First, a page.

Want to become a better teacher? Here’s an idea: pay a thoughtful, experienced undergrad to sit in on your class and critique your teaching. Political science prof Henry Farrell tried it and says it worked wonders for him.
A woman in Oklahoma has twice had her house destroyed by a tornado. When something like this happens, our first reaction often is to say “Wow–what are the odds of that?” Stats blog Normal Deviate asks, well, what are the odds of that? It’s actually not easy to say, in part because you have to be careful exactly how you pose the question. It occurs to me that this could be a good question to pose in undergrad statistics classes.
Is there such a thing as an optimal level of civility in writing? If so, what is it?
After the people who are developing MOOCs get done disrupting higher education, maybe they’ll move on to…disrupting organ transplants. Very funny satire.
Finally, can’t imagine this will be of interest to anyone but me, but it’s so cool (for “late-night-college-dorm-room-discussion” values of “cool”) that I have to share it. Ace philosopher of biology Samir Okasha, author of an important book on the levels of selection, has a new(ish) paper. In it, he points out an analogy between the notion of a “veil of ignorance” in Rawlsian political philosophy and…fair meiosis! Basically, fair meiosis, an evolutionary device to ensure that all genes work for the “common good”, is a real-world analogue to the “veil of ignorance”, a hypothetical device to ensure that individuals choose the political, social, and economic arrangements that work best for all. Okasha argues that recognition of this analogy sheds light on both philosophical and biological issues.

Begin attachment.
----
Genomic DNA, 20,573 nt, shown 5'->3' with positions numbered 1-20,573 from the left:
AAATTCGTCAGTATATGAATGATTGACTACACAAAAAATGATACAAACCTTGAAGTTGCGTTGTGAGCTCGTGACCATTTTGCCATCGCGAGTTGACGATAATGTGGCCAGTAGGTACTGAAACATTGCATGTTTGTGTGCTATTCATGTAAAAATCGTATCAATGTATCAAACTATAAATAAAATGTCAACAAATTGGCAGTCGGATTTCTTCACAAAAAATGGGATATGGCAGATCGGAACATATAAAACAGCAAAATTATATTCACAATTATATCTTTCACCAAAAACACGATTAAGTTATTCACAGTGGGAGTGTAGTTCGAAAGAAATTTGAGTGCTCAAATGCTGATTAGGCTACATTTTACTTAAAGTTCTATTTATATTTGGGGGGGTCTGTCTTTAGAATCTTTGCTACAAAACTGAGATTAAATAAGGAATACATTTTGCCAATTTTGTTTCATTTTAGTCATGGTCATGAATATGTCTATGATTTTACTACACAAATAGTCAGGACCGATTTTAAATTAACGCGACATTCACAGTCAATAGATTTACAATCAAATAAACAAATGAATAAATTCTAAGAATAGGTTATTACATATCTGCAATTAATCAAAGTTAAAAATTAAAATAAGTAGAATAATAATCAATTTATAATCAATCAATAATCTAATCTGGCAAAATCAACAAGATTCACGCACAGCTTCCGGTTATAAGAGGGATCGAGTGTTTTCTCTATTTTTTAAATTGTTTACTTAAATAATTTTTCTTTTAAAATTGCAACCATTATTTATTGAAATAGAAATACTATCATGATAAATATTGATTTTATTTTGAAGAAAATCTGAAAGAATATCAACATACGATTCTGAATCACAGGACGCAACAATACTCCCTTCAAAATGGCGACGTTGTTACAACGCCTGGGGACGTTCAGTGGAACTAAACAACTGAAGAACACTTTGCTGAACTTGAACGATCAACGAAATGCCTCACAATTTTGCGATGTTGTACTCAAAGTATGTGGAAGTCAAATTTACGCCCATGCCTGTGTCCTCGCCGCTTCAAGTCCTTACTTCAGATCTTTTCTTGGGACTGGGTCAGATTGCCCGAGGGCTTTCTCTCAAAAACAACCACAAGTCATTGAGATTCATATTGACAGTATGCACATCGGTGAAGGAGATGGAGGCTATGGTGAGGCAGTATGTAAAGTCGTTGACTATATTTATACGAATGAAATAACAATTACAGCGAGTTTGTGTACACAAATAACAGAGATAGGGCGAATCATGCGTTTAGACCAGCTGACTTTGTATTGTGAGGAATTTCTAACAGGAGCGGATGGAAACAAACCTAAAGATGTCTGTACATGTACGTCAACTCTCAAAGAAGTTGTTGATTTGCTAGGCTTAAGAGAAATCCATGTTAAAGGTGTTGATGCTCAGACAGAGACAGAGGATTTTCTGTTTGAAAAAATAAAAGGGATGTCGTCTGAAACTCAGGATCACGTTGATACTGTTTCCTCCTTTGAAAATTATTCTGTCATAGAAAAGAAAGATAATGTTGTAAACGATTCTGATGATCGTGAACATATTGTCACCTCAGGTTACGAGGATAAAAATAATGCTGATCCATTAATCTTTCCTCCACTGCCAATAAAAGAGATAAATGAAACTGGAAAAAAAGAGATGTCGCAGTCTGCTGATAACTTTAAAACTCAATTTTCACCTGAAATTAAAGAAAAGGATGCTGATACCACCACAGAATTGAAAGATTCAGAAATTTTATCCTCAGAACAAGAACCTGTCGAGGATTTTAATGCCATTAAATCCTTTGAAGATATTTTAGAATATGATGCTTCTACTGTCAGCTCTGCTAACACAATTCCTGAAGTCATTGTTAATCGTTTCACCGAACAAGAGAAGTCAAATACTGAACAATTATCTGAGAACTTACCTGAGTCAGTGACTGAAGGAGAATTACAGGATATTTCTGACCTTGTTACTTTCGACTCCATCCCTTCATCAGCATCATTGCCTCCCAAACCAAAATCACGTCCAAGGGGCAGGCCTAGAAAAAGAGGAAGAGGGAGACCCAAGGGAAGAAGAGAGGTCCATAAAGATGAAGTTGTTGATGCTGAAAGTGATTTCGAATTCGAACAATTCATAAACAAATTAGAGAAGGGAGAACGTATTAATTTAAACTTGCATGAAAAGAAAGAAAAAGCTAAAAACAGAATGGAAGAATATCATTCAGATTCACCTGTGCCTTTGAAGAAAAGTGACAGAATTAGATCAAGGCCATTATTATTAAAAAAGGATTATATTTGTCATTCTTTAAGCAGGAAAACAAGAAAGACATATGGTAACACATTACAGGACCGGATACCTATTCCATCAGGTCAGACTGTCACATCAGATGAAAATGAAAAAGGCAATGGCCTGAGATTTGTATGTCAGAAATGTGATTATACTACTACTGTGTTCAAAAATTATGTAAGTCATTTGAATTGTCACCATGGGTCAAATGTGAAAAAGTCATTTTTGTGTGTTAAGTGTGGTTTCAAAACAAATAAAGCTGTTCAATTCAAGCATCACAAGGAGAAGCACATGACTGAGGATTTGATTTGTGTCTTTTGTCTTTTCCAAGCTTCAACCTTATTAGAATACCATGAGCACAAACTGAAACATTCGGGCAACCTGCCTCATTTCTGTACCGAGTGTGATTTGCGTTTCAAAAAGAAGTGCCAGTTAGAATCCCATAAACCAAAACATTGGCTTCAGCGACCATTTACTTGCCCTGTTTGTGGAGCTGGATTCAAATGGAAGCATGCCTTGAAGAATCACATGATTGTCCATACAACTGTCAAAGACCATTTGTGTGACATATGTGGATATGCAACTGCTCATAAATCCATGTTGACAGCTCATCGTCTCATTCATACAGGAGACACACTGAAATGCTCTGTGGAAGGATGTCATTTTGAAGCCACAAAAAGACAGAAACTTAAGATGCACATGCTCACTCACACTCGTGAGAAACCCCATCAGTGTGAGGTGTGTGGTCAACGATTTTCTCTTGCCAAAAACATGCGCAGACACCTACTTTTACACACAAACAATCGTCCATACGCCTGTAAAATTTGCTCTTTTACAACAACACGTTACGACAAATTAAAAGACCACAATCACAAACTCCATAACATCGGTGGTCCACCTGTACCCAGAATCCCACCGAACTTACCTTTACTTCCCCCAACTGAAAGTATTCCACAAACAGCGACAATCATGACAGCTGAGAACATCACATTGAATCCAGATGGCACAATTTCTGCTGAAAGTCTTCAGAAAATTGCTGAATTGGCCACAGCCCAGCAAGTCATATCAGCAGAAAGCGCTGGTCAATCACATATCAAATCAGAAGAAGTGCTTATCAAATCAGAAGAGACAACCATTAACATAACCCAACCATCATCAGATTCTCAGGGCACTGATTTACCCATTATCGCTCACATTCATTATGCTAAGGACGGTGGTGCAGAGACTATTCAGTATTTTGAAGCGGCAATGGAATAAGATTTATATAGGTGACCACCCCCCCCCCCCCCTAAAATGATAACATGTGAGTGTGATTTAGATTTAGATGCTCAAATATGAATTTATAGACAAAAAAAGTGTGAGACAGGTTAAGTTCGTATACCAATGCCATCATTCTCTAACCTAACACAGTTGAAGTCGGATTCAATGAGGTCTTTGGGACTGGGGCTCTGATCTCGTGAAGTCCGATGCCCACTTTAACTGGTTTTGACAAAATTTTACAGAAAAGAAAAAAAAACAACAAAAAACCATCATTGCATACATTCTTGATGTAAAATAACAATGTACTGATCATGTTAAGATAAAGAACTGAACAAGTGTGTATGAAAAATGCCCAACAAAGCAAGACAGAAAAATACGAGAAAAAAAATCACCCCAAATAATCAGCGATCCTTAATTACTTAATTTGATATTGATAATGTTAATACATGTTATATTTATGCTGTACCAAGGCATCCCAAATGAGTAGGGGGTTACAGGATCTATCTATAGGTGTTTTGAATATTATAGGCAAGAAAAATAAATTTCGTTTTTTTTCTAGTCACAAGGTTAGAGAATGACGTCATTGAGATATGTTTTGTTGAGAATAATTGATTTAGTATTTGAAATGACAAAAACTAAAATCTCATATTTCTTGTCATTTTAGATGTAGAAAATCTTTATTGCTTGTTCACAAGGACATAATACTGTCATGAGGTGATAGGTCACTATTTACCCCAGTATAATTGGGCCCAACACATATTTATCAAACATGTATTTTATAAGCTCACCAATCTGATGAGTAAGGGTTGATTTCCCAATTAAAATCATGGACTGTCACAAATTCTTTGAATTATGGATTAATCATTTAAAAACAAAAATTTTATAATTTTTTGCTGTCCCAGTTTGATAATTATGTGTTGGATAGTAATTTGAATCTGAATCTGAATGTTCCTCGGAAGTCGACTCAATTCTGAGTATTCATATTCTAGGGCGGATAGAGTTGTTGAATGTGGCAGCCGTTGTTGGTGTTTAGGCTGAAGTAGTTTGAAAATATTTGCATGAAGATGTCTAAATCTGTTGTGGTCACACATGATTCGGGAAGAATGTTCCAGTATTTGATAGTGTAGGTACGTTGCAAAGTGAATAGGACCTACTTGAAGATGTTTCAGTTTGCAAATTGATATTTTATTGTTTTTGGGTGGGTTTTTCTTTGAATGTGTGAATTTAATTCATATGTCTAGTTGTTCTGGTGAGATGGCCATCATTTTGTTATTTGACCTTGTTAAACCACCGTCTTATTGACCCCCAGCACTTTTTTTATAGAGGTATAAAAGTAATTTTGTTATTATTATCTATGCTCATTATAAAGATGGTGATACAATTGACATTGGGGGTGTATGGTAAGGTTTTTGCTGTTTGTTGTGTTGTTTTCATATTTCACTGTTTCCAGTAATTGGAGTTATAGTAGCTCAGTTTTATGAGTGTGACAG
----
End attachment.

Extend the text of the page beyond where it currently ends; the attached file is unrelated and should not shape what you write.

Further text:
Emilio Bruna maintains a great list of apps for smartphones that may be of use to field biologists. ht: Karen Lips via Twitter
Hoisted from the comments:
This old post of mine arguing that ecologists should do more research in model systems has a great comment thread, covering all sorts of issues. What makes for a good model system? What are ecology’s best model systems? How many model systems does ecology need? What are the advantages and drawbacks to “question-first” vs. “system-first” approaches to research? If you haven’t read this comment thread, you should.